Assuming that the analogy is valid, we still need to consider whether the settlement exceeds the scope of any other pre-existing rights. The rights to which the plaintiff is entitled are essentially defined by the world in which no antitrust violation takes place. In other words, the plaintiff has a right to be free from antitrust violations. But what, in practice, does this mean?

It is clear that a Section 2 court can impose prohibitions on a monopolist as a form of injunctive relief. See generally Areeda ¶ 653. For example, a Section 2 court, in condemning exclusive dealing, may impose equitable remedies aimed at halting the exclusive dealing. See United States v. Dentsply Int’l, Inc., 399 F.3d 181 (3d Cir. 2005), cert. denied, 546 U.S. 1089 (2006). Similarly, a Section 2 court, in condemning certain licensing arrangements, can forbid per-processor licensing and tying. See United States v. Microsoft Corp., 56 F.3d 1448, 1451 (D.C. Cir. 1995). And the Federal Trade Commission, at least, believes that it can require a patent holder who has violated Section 2 to license its technology at specified reasonable and non-discriminatory (“RAND”) rates. (The D.C. Circuit reversed this decision on causation grounds. See Rambus Inc. v. Federal Trade Comm’n, 522 F.3d 456, 466 (D.C. Cir. 2008), cert. denied, 129 S.Ct. 1318 (2009).) Additionally, courts hearing predatory pricing cases presumably have the power to order monopolists to refrain from price predation. In other words, they presumably have the power to order pricing be above some measure of variable cost. “Little is lost from enjoining conduct already determined to be anticompetitive, provided that the conduct makes little or no contribution to competition or efficiency. Further, there is no unfairness or disincentive to meritorious competition in simply preventing the conduct at the outset or ordering the monopolist to stop.” Areeda ¶ 653b at 145.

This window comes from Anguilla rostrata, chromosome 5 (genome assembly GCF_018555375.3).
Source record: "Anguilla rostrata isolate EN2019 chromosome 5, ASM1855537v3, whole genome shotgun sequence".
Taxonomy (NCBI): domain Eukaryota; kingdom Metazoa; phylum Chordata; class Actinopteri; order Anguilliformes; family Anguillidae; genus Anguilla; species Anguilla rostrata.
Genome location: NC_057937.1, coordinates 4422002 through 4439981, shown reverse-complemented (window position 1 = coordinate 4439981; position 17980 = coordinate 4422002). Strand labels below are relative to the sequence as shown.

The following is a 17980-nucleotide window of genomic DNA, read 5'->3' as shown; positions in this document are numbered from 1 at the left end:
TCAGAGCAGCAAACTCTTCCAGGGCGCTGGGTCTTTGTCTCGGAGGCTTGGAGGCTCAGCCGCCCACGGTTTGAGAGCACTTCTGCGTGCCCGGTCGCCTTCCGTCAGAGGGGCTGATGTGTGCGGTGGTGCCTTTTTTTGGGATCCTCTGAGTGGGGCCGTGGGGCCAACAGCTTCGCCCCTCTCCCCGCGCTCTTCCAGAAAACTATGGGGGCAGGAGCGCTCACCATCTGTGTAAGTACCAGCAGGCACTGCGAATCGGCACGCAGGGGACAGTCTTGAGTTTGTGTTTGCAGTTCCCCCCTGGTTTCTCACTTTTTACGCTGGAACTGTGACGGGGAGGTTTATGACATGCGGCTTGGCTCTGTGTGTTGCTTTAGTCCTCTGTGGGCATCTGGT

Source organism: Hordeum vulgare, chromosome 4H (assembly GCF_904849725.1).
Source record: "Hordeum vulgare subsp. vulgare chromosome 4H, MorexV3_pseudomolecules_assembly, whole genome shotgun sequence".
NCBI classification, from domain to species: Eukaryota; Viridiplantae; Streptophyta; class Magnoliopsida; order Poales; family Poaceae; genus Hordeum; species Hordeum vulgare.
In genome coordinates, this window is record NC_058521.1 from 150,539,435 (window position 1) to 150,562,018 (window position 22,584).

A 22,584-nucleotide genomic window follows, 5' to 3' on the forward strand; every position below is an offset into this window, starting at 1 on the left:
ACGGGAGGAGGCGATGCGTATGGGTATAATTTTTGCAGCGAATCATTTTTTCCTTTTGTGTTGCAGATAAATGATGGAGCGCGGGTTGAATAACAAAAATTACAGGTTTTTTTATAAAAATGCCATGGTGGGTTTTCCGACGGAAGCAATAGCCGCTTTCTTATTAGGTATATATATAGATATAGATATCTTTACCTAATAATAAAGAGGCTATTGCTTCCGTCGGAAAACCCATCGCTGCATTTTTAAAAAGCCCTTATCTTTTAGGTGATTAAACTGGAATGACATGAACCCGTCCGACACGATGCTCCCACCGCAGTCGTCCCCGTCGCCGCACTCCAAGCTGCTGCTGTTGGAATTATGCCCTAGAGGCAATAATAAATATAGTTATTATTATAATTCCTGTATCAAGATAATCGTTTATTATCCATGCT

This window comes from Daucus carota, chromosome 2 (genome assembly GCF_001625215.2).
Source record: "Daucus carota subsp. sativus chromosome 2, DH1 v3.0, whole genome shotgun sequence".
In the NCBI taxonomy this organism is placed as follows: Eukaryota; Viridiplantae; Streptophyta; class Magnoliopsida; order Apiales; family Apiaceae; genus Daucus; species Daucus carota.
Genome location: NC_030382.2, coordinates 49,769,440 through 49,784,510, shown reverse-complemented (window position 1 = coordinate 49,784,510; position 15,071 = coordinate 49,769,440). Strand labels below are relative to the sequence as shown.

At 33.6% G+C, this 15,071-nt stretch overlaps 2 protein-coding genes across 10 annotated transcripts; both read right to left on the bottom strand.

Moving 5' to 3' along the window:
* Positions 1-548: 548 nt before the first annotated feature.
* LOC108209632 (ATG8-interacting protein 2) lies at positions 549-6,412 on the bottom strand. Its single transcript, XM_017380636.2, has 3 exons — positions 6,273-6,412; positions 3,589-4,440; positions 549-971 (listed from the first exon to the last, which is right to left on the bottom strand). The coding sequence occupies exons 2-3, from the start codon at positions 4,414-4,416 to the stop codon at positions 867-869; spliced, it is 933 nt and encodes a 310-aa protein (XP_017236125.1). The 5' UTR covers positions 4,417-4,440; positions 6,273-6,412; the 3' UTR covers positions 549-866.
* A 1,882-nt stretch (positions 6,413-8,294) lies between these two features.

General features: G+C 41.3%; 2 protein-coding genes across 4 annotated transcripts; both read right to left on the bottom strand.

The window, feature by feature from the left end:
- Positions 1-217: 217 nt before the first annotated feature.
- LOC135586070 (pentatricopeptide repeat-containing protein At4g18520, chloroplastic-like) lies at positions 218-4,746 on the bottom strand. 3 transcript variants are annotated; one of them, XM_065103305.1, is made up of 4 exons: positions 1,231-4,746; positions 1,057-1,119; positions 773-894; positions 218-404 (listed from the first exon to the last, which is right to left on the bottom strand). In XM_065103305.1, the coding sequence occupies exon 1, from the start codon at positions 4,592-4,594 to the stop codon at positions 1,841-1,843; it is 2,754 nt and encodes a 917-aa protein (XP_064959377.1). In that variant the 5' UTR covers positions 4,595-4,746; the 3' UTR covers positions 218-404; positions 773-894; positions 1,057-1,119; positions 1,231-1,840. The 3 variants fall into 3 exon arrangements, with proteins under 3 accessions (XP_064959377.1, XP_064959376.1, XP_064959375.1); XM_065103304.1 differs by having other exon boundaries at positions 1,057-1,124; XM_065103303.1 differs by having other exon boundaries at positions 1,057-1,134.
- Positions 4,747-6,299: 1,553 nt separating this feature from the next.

To the extent that a settlement agreement restriction prohibits an activity that would itself constitute a Section 2 violation, and the restriction is no broader than the Section 2 plaintiff’s right to be unburdened by such activity, there is an argument that the restriction is ancillary to a legitimate litigation settlement. Under this argument, at the very least, such restrictions should not be condemned as per se illegal, but should be considered under a Rule of Reason analysis that takes into account both the possible anti-competitive effects, as well as the pro-competitive efficiencies, of the overall arrangement, or under a not too dissimilar quick-look analysis.

In an upcoming post, I will discuss how this analysis might work in practice.

1 Note, however, that the law here is evolving, and that government antitrust enforcers have recently taken a harsher view of so-called “reverse payments” whereby a patentee sues a generic manufacturer, and then settles with it by making a payment and in return receiving a commitment not to market product. (This occurs most often in the pharmaceutical industry, and raises complexities under the Hatch-Waxman Act.)